The importance of improving balance for people of all ages
No matter how old we are, we can always improve our balance. Balance is important for people of all ages and physical fitness levels. As we age, balance changes and can lead to increased risk of injury and falls. If all 3 systems described below are intact, we can maintain postural balance and avoid falling.
3 systems that help you maintain and improve balance:
- Proprioceptors are sensory receptors found within joints, muscles, and tendons.
- Information gets sent to your brain in regards to pressure and tension changes in muscle.
- Muscles are either facilitated or inhibited as a result.
- Self-sensation of motion
- Vestibular signals give you information about head movements that can help you separate the movement within the environment
- Eyes aid in maintenance in upright posture and orientation
What differences occur with balance as we age?
- Quality of sensory information declines
- Body sway increases
- Response time delayed
- Deterioration in each system
- Changes in motor recruitment patterns/strategies in response to postural perturbations. Older adults tend to recruit more muscles in their responses, while younger people activate the minimal number of muscles to maintain balance
- Increased tendency to use hip strategy (i.e. flexing or extending at the hip) vs ankle strategy to maintain balance. For example, younger people tend to activate in a distal to proximal sequence (ground up). For contrast, older people tend to activate in a proximal to distal sequence (top-down)
- Deterioration of the nervous system can result in abnormal muscle responses
Exercising regularly helps to improve balance and reduces the risk of injuries to your limbs whether you are an athlete or not!
What can you do to improve your balance?
- Work on your strength. The stronger you are, the better balance you will have. Balance deficits can indicate muscle weakness. For example, if you cannot stand on one leg (especially with a level pelvis), it might mean that your glute medius (an important hip stabilizer) is not strong enough to hold you.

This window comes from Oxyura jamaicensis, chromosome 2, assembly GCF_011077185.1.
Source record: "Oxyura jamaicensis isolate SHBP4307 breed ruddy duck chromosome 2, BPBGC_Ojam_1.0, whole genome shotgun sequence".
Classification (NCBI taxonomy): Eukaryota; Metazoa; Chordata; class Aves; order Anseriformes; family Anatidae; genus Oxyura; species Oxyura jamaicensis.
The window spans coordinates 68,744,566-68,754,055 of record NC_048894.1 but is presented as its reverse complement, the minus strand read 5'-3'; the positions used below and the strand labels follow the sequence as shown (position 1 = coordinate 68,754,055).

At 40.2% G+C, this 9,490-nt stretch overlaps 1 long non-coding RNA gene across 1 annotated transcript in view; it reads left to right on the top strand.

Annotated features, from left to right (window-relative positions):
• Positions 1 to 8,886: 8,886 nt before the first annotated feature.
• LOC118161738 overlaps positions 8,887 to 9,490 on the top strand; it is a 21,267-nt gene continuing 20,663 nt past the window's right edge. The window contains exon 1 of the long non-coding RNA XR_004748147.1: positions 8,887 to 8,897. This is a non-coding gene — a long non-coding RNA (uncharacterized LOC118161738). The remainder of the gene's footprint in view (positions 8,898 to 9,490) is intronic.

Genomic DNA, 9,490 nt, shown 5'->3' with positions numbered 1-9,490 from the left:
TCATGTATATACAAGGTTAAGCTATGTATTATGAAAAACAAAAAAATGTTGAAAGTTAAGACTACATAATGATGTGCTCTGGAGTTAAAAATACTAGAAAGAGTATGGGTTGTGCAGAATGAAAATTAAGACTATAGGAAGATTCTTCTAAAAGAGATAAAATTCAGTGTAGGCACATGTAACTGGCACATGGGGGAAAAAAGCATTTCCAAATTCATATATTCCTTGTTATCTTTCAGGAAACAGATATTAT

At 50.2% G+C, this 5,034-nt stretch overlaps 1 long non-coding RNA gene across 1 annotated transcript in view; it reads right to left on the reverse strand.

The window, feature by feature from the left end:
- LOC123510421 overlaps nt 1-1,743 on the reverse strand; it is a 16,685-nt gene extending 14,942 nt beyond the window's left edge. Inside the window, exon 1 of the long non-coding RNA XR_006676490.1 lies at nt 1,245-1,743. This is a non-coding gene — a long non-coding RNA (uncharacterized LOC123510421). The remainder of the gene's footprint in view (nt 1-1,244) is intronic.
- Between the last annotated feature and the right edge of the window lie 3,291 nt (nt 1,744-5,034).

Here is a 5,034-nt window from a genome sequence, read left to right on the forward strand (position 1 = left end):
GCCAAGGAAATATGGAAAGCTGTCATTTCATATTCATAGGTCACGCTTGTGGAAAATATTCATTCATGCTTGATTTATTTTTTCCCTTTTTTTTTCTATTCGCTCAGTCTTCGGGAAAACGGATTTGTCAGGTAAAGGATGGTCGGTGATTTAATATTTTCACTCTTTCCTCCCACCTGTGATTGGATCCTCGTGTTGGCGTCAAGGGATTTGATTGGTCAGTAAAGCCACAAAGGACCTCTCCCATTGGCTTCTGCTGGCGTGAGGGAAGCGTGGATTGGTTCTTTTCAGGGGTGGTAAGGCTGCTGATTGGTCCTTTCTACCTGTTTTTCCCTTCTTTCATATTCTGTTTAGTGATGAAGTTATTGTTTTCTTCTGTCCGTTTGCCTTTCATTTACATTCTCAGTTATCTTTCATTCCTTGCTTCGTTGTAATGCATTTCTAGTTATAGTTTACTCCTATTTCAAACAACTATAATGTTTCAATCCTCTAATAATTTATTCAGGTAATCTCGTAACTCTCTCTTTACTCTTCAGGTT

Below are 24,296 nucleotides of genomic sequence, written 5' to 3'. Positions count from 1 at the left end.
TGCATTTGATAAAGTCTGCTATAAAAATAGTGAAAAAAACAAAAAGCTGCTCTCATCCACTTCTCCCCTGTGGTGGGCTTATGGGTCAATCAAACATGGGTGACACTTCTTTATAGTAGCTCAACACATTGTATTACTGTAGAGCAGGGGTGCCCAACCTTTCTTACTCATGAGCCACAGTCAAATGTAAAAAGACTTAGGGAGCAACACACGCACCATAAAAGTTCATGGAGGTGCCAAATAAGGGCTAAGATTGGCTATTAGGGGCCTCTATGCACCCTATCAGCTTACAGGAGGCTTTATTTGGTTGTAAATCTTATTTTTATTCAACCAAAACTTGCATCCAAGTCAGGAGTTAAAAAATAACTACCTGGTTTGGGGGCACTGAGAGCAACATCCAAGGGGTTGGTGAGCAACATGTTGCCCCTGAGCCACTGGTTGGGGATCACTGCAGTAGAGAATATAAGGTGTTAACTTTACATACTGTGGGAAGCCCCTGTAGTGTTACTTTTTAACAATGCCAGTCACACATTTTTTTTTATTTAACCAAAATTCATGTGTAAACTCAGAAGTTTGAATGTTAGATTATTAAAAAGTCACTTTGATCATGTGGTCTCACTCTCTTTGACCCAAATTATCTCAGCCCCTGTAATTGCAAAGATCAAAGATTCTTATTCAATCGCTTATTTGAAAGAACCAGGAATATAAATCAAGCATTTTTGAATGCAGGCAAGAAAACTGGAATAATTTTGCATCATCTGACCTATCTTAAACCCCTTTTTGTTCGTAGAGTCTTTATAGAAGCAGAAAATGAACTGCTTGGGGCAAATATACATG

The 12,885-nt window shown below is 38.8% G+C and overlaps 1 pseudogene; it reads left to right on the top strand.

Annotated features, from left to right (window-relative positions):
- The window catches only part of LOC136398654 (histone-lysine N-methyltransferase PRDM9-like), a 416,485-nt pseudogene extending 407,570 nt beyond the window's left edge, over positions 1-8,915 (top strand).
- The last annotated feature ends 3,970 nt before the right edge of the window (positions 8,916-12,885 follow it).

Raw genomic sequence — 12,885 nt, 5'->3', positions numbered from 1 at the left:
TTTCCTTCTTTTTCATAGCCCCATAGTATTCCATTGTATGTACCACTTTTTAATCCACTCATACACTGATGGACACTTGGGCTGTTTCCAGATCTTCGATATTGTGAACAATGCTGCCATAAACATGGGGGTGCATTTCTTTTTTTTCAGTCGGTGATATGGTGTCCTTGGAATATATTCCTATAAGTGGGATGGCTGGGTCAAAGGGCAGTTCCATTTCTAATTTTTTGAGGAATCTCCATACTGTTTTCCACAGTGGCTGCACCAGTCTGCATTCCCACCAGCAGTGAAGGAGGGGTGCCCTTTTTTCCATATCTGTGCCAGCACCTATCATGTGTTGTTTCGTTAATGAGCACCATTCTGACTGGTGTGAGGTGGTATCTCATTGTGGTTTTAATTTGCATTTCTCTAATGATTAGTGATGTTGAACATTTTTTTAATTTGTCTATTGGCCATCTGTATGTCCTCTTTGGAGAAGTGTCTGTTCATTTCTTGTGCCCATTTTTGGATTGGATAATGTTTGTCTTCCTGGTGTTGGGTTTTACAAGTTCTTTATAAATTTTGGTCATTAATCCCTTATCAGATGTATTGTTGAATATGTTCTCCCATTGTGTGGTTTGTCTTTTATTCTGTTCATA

- Improve your joint range of motion/flexibility.
- Perform balance specific exercises that challenge your 3 systems described above. (Your physical therapist can help you with specific exercises).
Test your balance today to see where you need to improve!
To give you an idea of what types of situations influence each balance system, try completing the Classic Test for Sensory Integration on Balance (CTSIB)! This test assesses the contribution of all 3 systems to postural control. All exercises are done as single-leg standing balance movements.
Complete the following movements on one leg and then the other:
- Eyes open, standing on a firm surface—3 systems available – i.e. Testing all 3 systems.
- Eyes closed, standing on a firm surface. With NO vision available, you will be testing your somatosensory and vestibular systems.
- Eyes open, standing on a foam surface. This will reduce the somatosensory information available and will allow you to test your vision and vestibular systems.
- Eyes closed, standing on a foam surface. With no vision to rely on and reduced somatosensory information, you will primarily be testing your vestibular system responses.
How did you do? If you think you need help with your balance or want to know what you can do to help it, talk with your physical therapist! Click either button below to book a physical therapy evaluation.